Shippers must follow rules

NEW YORK CITY — A top Homeland Security official acknowledged that it is nearly impossible to police goods made in foreign countries before they arrive at ports to be shipped to the United States.

That is why it is critically important to make sure shippers comply with security rules before reaching a U.S. port, Asa Hutchinson, DHS' undersecretary for Border and Transportation Security, told a gathering of maritime officials here.

"Maritime operations provide the means of opportunity for terrorists," he said today at the U.S. Maritime Security Expo, "and disruption of the supply chain would be devastating."

With 361 ports in the United States and 7,500 foreign flagged vessels arriving each year, DHS faces the tough task of making sure the maritime system is protected. Technology is essential because it provides tools to keep trade and traffic flowing, Hutchinson said.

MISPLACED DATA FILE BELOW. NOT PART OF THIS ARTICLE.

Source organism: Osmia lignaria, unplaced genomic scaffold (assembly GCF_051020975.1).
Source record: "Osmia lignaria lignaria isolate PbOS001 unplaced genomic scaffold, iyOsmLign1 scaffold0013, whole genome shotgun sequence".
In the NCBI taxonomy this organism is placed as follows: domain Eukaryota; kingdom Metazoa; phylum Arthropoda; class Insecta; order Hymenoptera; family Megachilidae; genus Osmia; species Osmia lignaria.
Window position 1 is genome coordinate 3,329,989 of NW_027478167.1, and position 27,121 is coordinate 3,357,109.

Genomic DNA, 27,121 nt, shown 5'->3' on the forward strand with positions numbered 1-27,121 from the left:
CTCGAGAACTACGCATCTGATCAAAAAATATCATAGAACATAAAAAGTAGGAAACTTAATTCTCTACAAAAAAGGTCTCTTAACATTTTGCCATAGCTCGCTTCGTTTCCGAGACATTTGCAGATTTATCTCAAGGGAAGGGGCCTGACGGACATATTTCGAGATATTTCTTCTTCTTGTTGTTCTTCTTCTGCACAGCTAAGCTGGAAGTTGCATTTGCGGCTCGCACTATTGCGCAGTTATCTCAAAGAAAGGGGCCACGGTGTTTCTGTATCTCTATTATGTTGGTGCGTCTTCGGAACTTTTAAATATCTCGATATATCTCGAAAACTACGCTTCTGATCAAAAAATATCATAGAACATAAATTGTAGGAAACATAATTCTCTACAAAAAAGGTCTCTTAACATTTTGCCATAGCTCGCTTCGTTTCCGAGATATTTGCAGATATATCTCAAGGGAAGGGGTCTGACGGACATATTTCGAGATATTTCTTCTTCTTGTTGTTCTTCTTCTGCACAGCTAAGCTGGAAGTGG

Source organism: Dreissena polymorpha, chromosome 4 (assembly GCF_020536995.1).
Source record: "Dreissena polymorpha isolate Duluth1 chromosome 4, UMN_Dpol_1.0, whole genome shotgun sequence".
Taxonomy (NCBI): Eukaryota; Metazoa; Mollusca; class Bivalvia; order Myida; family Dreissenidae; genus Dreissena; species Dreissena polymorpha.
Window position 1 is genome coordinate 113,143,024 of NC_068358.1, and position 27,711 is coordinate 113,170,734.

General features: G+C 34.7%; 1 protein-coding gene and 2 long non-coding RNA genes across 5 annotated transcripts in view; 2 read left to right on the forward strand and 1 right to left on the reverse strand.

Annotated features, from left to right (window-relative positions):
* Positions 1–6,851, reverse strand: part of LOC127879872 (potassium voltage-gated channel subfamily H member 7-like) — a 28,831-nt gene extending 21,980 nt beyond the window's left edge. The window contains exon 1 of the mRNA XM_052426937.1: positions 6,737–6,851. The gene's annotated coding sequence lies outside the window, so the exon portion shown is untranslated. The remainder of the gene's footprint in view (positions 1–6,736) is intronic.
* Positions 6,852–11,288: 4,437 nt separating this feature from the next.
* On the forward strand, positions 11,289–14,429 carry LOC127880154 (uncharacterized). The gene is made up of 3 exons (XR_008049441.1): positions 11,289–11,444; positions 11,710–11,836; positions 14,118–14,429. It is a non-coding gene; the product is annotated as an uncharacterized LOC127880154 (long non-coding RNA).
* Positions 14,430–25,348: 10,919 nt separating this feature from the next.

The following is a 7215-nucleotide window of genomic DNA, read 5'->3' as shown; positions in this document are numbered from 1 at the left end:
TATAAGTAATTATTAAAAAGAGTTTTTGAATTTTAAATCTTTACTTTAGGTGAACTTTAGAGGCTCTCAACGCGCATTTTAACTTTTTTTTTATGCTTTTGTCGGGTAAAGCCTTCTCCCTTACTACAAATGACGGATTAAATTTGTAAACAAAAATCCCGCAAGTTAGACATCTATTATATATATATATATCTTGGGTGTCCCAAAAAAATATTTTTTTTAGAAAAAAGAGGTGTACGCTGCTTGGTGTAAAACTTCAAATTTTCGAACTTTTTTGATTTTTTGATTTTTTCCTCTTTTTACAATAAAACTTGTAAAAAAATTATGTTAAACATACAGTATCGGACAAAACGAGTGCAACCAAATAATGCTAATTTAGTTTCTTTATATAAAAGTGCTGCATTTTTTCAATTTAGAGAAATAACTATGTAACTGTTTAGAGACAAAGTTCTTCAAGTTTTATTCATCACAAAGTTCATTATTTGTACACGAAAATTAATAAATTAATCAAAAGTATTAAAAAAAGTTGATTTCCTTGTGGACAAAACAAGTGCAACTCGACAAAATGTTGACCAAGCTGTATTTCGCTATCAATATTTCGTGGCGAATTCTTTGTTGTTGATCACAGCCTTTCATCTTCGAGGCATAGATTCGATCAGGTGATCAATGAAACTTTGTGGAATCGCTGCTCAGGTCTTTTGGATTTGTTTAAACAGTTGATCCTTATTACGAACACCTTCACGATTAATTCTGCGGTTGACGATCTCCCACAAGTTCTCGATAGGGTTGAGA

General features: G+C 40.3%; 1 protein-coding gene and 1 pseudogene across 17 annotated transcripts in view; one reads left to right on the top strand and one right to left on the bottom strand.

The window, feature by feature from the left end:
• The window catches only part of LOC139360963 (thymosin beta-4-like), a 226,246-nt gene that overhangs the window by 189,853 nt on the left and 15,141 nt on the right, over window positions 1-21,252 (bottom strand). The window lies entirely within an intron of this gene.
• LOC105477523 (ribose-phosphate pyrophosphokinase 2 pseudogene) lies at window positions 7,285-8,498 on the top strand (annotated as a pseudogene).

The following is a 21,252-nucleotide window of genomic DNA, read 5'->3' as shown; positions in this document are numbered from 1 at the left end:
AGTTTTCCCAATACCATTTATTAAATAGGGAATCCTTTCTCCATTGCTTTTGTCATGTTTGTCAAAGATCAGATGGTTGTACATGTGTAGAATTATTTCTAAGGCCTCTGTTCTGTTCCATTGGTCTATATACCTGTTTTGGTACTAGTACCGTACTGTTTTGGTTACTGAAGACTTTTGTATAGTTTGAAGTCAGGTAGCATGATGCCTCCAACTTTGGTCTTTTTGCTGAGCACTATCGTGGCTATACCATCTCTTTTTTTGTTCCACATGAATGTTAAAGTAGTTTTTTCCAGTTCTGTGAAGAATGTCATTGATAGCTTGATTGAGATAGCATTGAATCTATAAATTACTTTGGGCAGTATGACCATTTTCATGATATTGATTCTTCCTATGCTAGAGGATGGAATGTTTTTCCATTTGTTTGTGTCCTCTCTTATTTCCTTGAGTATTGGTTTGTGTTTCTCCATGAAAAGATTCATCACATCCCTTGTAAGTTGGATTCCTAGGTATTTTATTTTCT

"Technology is the cornerstone, particularly in maritime security," he said.

Officials are testing a transportation worker identification system that would provide ID cards to workers at the ports after they undergo a background check. A pilot project for the Transportation Worker Identification Credential (TWIC) system being developed by the Transportation Security Administration is under way in Philadelphia and Los Angeles.

The Coast Guard is working on developing unmanned aerial surveillance, and private shippers are starting to provide advance manifests and conduct their own searches.

Nevertheless, the supply chain is still vulnerable and could face disruption at any point, Hutchinson said.

A lack of confidence in supply chain security will slow the arrival and distribution of billions of dollars of goods. If there is any question about the shipments, "it will be inspected, 100 percent of it if we are not satisfied," he said.

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